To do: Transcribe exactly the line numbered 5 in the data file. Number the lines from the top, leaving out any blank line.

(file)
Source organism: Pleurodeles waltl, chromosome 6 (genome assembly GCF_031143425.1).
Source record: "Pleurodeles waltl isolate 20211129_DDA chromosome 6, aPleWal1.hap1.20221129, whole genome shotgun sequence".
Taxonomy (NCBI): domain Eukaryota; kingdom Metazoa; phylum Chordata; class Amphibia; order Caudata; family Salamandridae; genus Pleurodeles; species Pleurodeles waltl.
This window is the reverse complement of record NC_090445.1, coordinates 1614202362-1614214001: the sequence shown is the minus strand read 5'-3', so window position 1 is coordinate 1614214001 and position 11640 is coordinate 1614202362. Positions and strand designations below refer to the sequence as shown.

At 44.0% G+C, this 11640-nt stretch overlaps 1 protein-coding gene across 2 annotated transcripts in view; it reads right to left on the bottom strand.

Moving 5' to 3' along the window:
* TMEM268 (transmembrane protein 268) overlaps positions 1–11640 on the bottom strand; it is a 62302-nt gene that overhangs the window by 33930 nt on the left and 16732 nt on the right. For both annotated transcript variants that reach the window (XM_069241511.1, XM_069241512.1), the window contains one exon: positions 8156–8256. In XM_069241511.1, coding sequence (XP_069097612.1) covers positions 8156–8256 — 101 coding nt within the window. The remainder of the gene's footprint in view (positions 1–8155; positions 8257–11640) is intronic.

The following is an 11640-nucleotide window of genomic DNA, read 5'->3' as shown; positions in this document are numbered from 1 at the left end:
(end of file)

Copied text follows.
At 44.0% G+C, this 11640-nt stretch overlaps 1 protein-coding gene across 2 annotated transcripts in view; it reads right to left on the bottom strand.